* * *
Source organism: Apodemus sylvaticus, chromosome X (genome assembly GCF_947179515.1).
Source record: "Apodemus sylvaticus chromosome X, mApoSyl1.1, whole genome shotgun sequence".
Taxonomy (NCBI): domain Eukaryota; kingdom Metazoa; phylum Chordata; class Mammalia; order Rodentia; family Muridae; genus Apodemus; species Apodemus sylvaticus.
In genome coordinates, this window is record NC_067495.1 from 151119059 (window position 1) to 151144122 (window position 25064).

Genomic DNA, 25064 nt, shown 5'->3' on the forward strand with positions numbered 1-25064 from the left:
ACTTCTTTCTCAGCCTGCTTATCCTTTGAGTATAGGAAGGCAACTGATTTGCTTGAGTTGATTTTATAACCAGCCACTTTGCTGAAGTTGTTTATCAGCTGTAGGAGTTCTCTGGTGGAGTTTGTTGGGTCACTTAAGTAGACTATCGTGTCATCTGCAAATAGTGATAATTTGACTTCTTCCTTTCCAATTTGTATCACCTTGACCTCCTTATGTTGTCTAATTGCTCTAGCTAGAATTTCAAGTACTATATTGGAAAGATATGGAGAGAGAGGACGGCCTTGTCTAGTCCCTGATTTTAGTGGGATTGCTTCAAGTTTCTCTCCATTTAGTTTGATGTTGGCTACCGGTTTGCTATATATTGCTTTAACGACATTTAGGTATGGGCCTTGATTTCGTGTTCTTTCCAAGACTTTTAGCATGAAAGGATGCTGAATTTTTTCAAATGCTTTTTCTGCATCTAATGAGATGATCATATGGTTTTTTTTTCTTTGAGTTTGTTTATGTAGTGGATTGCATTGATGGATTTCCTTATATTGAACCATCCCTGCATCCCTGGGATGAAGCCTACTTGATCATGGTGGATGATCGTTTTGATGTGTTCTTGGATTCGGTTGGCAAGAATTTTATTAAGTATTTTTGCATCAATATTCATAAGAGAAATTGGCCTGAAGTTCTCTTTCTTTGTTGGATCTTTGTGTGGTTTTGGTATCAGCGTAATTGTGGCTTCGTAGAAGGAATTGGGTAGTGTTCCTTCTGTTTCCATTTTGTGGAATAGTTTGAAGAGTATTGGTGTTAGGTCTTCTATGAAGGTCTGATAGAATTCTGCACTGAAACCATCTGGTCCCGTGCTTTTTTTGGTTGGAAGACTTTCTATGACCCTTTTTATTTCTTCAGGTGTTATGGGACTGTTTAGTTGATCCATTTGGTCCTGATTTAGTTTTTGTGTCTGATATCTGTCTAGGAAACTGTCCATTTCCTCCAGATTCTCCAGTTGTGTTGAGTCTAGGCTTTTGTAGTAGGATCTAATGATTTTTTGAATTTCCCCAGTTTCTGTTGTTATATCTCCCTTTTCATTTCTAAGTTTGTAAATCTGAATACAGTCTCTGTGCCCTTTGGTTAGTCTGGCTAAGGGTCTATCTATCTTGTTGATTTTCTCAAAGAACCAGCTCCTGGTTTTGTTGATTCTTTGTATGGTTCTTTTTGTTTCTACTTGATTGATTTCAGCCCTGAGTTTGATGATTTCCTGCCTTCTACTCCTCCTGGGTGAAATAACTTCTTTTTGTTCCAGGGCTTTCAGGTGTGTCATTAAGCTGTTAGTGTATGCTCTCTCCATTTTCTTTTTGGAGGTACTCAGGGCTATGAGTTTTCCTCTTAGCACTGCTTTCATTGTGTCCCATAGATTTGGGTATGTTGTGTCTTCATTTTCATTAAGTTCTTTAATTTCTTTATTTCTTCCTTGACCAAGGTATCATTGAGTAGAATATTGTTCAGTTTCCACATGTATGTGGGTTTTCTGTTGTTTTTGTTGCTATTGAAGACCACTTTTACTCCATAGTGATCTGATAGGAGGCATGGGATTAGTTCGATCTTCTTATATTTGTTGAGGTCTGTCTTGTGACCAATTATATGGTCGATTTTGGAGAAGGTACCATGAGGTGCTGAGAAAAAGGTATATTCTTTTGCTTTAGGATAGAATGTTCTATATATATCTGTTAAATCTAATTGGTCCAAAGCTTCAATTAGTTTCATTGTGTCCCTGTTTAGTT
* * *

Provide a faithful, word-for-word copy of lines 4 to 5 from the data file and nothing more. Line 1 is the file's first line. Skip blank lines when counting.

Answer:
In genome coordinates, this window is record NC_067495.1 from 151119059 (window position 1) to 151144122 (window position 25064).

Genomic DNA, 25064 nt, shown 5'->3' on the forward strand with positions numbered 1-25064 from the left: